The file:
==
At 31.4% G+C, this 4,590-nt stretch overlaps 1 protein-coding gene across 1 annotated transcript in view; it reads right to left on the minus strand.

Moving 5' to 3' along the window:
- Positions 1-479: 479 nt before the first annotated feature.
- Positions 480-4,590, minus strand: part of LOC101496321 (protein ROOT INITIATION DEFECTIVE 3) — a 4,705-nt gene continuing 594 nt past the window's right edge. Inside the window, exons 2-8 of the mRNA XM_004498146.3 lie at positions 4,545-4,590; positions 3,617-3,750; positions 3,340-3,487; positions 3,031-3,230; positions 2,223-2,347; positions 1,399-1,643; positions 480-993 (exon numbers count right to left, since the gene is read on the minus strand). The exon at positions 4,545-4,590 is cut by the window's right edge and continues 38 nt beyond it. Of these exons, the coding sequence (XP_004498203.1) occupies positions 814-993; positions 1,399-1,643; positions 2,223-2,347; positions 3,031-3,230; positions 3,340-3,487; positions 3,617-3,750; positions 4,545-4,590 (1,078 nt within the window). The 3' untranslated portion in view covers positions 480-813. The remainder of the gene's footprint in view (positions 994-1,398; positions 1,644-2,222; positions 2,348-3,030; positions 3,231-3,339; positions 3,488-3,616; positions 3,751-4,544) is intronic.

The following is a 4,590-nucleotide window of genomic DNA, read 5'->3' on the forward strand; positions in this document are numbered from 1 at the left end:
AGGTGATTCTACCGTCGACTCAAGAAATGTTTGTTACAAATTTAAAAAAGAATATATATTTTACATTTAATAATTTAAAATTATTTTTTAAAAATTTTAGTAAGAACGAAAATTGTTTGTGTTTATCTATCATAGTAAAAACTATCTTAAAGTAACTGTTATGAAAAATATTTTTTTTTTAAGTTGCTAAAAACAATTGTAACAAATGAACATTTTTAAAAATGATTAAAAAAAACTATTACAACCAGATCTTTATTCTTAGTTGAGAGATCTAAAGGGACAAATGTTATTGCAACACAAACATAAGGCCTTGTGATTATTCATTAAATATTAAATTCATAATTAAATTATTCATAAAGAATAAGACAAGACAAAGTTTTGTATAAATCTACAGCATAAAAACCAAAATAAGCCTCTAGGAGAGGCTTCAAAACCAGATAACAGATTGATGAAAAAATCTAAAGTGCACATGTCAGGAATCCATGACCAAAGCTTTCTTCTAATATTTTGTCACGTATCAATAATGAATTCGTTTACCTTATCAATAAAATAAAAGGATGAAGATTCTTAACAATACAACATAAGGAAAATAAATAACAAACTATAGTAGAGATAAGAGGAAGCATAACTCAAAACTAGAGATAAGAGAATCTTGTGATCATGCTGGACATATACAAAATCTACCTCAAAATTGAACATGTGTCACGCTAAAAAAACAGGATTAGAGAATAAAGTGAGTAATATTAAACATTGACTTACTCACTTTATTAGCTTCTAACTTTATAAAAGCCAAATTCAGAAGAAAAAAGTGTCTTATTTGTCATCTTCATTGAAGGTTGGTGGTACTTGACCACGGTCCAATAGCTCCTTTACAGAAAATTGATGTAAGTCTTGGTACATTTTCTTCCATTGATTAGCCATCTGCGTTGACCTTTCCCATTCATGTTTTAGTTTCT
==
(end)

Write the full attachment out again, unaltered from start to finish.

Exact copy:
At 31.4% G+C, this 4,590-nt stretch overlaps 1 protein-coding gene across 1 annotated transcript in view; it reads right to left on the minus strand.

Moving 5' to 3' along the window:
- Positions 1-479: 479 nt before the first annotated feature.
- Positions 480-4,590, minus strand: part of LOC101496321 (protein ROOT INITIATION DEFECTIVE 3) — a 4,705-nt gene continuing 594 nt past the window's right edge. Inside the window, exons 2-8 of the mRNA XM_004498146.3 lie at positions 4,545-4,590; positions 3,617-3,750; positions 3,340-3,487; positions 3,031-3,230; positions 2,223-2,347; positions 1,399-1,643; positions 480-993 (exon numbers count right to left, since the gene is read on the minus strand). The exon at positions 4,545-4,590 is cut by the window's right edge and continues 38 nt beyond it. Of these exons, the coding sequence (XP_004498203.1) occupies positions 814-993; positions 1,399-1,643; positions 2,223-2,347; positions 3,031-3,230; positions 3,340-3,487; positions 3,617-3,750; positions 4,545-4,590 (1,078 nt within the window). The 3' untranslated portion in view covers positions 480-813. The remainder of the gene's footprint in view (positions 994-1,398; positions 1,644-2,222; positions 2,348-3,030; positions 3,231-3,339; positions 3,488-3,616; positions 3,751-4,544) is intronic.

The following is a 4,590-nucleotide window of genomic DNA, read 5'->3' on the forward strand; positions in this document are numbered from 1 at the left end:
AGGTGATTCTACCGTCGACTCAAGAAATGTTTGTTACAAATTTAAAAAAGAATATATATTTTACATTTAATAATTTAAAATTATTTTTTAAAAATTTTAGTAAGAACGAAAATTGTTTGTGTTTATCTATCATAGTAAAAACTATCTTAAAGTAACTGTTATGAAAAATATTTTTTTTTTAAGTTGCTAAAAACAATTGTAACAAATGAACATTTTTAAAAATGATTAAAAAAAACTATTACAACCAGATCTTTATTCTTAGTTGAGAGATCTAAAGGGACAAATGTTATTGCAACACAAACATAAGGCCTTGTGATTATTCATTAAATATTAAATTCATAATTAAATTATTCATAAAGAATAAGACAAGACAAAGTTTTGTATAAATCTACAGCATAAAAACCAAAATAAGCCTCTAGGAGAGGCTTCAAAACCAGATAACAGATTGATGAAAAAATCTAAAGTGCACATGTCAGGAATCCATGACCAAAGCTTTCTTCTAATATTTTGTCACGTATCAATAATGAATTCGTTTACCTTATCAATAAAATAAAAGGATGAAGATTCTTAACAATACAACATAAGGAAAATAAATAACAAACTATAGTAGAGATAAGAGGAAGCATAACTCAAAACTAGAGATAAGAGAATCTTGTGATCATGCTGGACATATACAAAATCTACCTCAAAATTGAACATGTGTCACGCTAAAAAAACAGGATTAGAGAATAAAGTGAGTAATATTAAACATTGACTTACTCACTTTATTAGCTTCTAACTTTATAAAAGCCAAATTCAGAAGAAAAAAGTGTCTTATTTGTCATCTTCATTGAAGGTTGGTGGTACTTGACCACGGTCCAATAGCTCCTTTACAGAAAATTGATGTAAGTCTTGGTACATTTTCTTCCATTGATTAGCCATCTGCGTTGACCTTTCCCATTCATGTTTTAGTTTCT